8:23 a.m. - October 22, 2005
Just a note before going downstairs for Day 3: Assessment. About 85 teachers which is too big a group for me to enjoy but the fees pay the mortgage so the more the should-be-merrier. These folks are more aware of the New York State Learning Standards than their up-state brethren, but not more savvy - the overall impression I have from this jaded group is Just tell me what I have to do, the pet peeve that burns hottest. Whether a teacher or layperson feels state or national standards to be good or bad, an undue governmental involvement or a socially-responsible model to encourage, guage, and qualify competence in any course of study, the overwhelming fact is that today's students are receiving substandard education, from pre-school to university. The Chronicle of Higher Education reported a while ago of a U. of Michigan team tracking the top performers as they meander through university with devastating preliminary findings: The so-called cream of the crop isn't very sweet. Imagine - if the best of the best aren't well prepared or lack that inherent desire or zeal for knowledge for its own sake as opposed to a socially-expected life event or career launchpad that is the myth of the modern university, what does it say for those who did not graduate in the top 5% of their class?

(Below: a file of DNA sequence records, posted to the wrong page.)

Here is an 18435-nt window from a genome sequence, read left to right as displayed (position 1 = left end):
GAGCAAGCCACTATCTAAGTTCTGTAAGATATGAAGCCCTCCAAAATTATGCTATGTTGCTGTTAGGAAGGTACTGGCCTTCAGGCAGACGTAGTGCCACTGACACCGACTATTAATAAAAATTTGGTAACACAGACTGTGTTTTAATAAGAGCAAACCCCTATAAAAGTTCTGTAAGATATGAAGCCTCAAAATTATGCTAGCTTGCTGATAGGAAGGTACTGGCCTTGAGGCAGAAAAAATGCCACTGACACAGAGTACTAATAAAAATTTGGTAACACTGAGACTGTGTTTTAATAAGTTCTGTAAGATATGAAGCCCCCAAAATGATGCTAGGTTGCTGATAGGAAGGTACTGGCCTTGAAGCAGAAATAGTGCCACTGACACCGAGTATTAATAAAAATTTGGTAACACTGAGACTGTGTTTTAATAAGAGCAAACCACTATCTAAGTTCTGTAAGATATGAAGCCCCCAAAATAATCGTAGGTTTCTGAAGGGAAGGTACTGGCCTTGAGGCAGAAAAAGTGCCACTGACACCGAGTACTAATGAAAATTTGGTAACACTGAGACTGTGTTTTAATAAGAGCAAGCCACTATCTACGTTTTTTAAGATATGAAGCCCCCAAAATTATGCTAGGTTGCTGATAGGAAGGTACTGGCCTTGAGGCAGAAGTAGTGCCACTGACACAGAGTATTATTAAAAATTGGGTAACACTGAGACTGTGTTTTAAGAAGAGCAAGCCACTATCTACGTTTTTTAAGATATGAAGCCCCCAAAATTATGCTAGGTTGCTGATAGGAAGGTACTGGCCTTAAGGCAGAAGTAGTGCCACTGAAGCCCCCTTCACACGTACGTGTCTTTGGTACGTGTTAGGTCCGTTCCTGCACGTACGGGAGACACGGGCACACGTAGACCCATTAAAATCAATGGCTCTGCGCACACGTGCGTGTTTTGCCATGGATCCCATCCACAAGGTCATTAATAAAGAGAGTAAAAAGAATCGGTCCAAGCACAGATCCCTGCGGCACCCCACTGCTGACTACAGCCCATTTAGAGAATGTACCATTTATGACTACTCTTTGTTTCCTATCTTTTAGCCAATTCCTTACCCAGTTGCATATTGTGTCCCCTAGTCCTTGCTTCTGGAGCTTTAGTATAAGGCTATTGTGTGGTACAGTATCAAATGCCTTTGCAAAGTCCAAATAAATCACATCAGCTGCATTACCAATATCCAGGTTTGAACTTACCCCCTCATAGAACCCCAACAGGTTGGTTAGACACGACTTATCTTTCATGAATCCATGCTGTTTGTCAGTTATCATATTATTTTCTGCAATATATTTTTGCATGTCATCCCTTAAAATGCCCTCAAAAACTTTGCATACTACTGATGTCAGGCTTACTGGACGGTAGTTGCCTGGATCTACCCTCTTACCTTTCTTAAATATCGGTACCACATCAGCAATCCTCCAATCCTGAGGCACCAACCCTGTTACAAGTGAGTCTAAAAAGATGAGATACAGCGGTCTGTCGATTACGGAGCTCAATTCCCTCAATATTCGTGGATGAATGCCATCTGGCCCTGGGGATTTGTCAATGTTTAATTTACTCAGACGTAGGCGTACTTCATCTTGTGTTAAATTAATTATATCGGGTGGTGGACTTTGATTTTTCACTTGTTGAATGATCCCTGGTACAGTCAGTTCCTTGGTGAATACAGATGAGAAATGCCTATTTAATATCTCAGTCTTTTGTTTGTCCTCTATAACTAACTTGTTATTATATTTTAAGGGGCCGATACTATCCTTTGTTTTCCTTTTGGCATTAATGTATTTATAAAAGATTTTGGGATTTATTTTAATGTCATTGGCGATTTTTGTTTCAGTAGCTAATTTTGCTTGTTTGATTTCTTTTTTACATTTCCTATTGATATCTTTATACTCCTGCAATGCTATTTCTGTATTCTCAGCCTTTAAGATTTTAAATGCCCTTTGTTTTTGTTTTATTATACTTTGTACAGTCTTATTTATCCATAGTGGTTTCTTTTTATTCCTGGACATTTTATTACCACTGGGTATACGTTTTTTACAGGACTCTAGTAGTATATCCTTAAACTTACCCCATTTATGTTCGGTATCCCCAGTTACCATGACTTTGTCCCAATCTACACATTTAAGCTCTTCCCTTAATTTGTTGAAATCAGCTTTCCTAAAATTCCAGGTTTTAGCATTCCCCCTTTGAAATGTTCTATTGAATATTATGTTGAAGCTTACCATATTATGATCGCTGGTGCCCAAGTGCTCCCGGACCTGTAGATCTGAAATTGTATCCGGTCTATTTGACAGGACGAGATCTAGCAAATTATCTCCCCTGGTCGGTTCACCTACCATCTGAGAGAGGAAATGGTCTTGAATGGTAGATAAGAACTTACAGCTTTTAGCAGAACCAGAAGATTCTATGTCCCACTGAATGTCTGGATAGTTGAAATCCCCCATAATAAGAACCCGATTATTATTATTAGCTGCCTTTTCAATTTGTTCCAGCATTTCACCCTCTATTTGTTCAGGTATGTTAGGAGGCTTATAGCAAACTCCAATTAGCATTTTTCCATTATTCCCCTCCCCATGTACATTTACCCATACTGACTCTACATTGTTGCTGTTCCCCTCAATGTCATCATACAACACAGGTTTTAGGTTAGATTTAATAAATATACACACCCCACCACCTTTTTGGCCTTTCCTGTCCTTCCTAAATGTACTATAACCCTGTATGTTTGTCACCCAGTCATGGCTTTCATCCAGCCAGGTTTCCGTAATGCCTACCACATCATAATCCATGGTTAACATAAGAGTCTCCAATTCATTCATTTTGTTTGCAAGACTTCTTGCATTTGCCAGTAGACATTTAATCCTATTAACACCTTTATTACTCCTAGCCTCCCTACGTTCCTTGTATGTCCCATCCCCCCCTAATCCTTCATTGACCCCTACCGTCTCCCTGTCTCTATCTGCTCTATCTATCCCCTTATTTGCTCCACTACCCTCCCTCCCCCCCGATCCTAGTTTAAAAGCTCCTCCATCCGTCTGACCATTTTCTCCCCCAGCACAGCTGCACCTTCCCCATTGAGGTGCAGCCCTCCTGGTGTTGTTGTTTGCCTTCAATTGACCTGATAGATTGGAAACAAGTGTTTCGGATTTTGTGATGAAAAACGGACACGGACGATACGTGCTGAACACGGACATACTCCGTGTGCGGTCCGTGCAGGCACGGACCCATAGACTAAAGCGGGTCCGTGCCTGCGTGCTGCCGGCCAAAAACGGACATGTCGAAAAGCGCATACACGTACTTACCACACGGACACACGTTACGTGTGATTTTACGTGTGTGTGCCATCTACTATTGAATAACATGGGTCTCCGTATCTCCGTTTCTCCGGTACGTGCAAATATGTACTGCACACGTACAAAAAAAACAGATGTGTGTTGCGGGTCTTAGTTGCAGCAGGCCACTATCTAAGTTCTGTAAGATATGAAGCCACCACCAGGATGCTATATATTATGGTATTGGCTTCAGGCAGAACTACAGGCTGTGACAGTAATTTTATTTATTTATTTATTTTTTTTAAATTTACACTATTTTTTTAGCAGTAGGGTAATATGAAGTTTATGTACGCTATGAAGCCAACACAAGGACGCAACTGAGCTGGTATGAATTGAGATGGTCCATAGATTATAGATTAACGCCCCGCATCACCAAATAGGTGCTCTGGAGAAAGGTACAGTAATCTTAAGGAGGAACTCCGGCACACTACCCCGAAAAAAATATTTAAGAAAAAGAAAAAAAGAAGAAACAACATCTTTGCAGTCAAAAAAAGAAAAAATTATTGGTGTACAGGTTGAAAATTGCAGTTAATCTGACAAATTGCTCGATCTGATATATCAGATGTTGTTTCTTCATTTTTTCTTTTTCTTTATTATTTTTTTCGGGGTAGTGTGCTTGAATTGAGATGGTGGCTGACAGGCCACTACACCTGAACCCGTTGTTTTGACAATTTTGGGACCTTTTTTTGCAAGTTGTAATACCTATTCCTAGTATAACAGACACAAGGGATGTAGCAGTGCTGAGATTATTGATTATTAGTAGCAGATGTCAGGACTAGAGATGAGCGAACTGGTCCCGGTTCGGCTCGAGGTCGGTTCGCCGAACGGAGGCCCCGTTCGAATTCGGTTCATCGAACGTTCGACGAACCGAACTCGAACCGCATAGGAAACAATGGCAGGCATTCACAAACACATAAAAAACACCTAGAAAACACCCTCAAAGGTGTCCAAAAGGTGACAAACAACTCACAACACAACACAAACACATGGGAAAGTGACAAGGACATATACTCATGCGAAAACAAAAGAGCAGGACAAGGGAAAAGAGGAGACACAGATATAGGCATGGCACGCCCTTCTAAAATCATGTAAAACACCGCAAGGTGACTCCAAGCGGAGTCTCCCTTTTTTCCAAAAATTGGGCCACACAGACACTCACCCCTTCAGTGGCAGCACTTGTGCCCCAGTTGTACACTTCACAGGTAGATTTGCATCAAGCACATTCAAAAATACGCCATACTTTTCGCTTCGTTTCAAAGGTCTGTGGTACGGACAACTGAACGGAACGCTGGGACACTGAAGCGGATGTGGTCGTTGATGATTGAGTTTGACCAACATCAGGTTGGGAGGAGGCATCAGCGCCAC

The worst, most salient point for me, is that nobody cares. Today's intelligentsia was yesterday's B-average students; tomorrow's intelligentsia will be today's A students only because an A today is yesterday's C-level achievement. We're slipping, folks, and literally dumbing ourselves into oblivion. We are too rich, too focused on luxury, overly concerned with the individual's little universe, too dumb to see the end times of the long succession of great poets and thinkers and the elocutionary tradition of fine thought and inquiry coming to an end.
P.S. Joel, I got your messages. Will call when I get home.
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